Rapid antigen tests detect SARS-COV-2 delta and omicron variants with similar efficacy

Rapid antigen tests detect SARS-COV-2 delta and omicron variants with similar efficacy

1. Rapid antigen tests had similar sensitivity in detecting omicron and delta variants of coronavirus disease 2019 (COVID-19).

2. Rapid antigen test performance was most effective when reverse transcription polymerase chain reaction (RT-PCR) results were positive for more than 48 hours.

Evidence rating level: 1 (Excellent)

Study Summary: Rapid antigen tests to detect COVID-19 have been shown to be easy to use, accessible, and cost-effective to help identify infections to inform isolation recommendations and prevent transmission. However, rapid antigen tests have lower sensitivity than RT-PCR tests for detecting SARS-CoV-2. In particular, the sensitivity can be improved by serial testing. There is a critical knowledge gap in understanding the performance of rapid antigen tests for detecting the omicron variant, as early reports have said that they have lower sensitivity for the omicron variant than for other variants. Overall, this study found that the performance of the nasal swab rapid antigen test was similar between the omicron and delta variants. This study was limited by having a 48-hour testing frequency, which does not allow finer temporal resolution of test performance analysis, and rapid antigen test results were based on self-reports. Nonetheless, these findings are significant as they demonstrate that the performance of rapid antigen tests in people infected with the omicron variant is not inferior to that of people infected with the delta variant.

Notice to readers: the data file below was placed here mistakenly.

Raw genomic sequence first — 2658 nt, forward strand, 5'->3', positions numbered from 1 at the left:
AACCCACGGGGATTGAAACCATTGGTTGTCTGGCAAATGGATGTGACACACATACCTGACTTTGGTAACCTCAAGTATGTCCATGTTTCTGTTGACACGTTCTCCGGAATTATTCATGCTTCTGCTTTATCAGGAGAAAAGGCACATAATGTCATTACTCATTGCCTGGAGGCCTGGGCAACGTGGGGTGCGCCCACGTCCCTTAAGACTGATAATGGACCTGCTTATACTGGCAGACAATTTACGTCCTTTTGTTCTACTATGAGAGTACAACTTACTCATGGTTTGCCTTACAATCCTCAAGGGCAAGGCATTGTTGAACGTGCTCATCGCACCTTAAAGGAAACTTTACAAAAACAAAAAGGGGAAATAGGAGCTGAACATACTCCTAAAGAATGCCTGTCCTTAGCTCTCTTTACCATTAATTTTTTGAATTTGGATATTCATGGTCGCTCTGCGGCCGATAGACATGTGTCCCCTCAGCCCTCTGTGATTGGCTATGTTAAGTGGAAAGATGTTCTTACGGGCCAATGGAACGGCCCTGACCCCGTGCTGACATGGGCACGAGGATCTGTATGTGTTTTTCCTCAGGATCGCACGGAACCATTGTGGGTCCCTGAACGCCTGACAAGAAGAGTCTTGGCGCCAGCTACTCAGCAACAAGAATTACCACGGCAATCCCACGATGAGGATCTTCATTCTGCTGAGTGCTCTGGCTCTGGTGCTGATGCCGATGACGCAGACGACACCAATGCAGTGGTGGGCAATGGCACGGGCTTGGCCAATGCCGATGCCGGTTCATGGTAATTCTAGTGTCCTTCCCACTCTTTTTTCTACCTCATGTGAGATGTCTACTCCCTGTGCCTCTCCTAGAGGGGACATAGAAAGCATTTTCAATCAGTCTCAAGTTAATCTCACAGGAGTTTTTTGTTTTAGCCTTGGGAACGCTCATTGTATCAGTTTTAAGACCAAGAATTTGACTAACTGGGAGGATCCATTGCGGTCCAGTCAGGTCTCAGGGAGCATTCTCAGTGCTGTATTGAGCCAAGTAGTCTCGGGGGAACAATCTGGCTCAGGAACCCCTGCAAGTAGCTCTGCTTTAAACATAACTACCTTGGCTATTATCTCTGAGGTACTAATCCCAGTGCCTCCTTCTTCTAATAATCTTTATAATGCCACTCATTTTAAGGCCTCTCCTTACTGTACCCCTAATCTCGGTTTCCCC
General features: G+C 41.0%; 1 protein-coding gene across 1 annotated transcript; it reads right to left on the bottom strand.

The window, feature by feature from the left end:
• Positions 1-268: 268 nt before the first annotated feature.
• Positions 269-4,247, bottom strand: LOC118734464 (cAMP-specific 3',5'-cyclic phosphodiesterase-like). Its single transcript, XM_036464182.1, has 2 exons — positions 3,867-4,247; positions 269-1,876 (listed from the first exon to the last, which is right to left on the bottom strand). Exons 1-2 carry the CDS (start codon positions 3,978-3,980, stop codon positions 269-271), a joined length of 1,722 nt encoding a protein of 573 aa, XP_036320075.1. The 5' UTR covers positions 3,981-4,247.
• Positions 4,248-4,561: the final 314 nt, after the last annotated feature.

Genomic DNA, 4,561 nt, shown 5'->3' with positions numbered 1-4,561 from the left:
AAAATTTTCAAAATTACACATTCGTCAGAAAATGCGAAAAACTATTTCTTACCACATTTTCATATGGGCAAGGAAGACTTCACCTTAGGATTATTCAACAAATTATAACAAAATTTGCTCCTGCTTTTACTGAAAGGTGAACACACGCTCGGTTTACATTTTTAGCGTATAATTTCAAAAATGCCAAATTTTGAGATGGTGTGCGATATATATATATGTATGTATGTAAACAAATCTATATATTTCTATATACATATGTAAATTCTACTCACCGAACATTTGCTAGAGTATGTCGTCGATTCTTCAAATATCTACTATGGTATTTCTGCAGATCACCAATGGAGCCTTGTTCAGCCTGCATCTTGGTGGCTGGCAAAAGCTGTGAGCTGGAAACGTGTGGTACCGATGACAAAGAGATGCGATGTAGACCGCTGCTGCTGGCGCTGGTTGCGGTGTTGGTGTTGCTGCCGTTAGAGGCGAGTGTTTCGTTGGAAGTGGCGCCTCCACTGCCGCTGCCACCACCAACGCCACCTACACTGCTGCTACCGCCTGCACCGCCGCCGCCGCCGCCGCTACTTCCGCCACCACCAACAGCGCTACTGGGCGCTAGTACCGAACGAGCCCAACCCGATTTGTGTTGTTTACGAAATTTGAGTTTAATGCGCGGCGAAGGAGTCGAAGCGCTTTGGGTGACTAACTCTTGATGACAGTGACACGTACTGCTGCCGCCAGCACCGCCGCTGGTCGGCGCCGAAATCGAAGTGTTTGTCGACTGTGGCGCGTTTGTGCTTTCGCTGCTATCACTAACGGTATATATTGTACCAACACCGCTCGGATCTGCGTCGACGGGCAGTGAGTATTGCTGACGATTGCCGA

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Relevant reading: Comparison of SARS-CoV-2 reverse transcriptase polymerase chain reaction and BinaxNOW rapid antigen tests at a community site during an Omicron surge

in deep [prospective cohort study]: This secondary analysis of a prospective cohort study studied participants who performed rapid antigen tests and underwent RT-PCR testing every 48 hours for 15 days. People who enrolled between October 2021 and February 2022, who resided in any state except Hawaii, Alaska, or Arizona, and who had access to a smartphone, were eligible for the study. Patients with symptoms of COVID-19 in the 14 days prior to enrollment or with a self-reported positive COVID-19 test result in the previous three months were excluded from the study. The primary outcome measured was the sensitivity of rapid antigen tests on the same day as the first positive RT-PCR result and 48 hours after the first positive RT-PCR result. The results of the primary analysis were evaluated using Fisher’s exact test and differences in sensitivity using Taylor’s linearization. Based on the primary analysis, differences in sensitivity between variants were not statistically significant in same-day testing. [(Delta: 15.5%; 95% Confidence Interval [CI]6.2% to 24.8%) vs (Omicron: 22.1%; 95% CI, 15.5% to 28.8%)]or at 48 hours [(Delta: 44.8%; 95% CI, 32.0% to 57.6%) vs. (Omicron: 49.7%; 95% CI, 41.6% to 57.6%)]. In addition, rapid antigen sensitivity did not differ significantly between delta- and omicron-infected participants in participants who had positive RT-PCR results for 48 hours. [(Delta: 81.5%; 95% CI, 66.8% to 96.1%) vs. (Omicron: 78.0%; 95% CI, 69.1% to 87.0%)]. Overall, this study demonstrates that rapid antigen tests provided similar sensitivities and efficacy in detecting omicron and delta variants of SARS-CoV-2.

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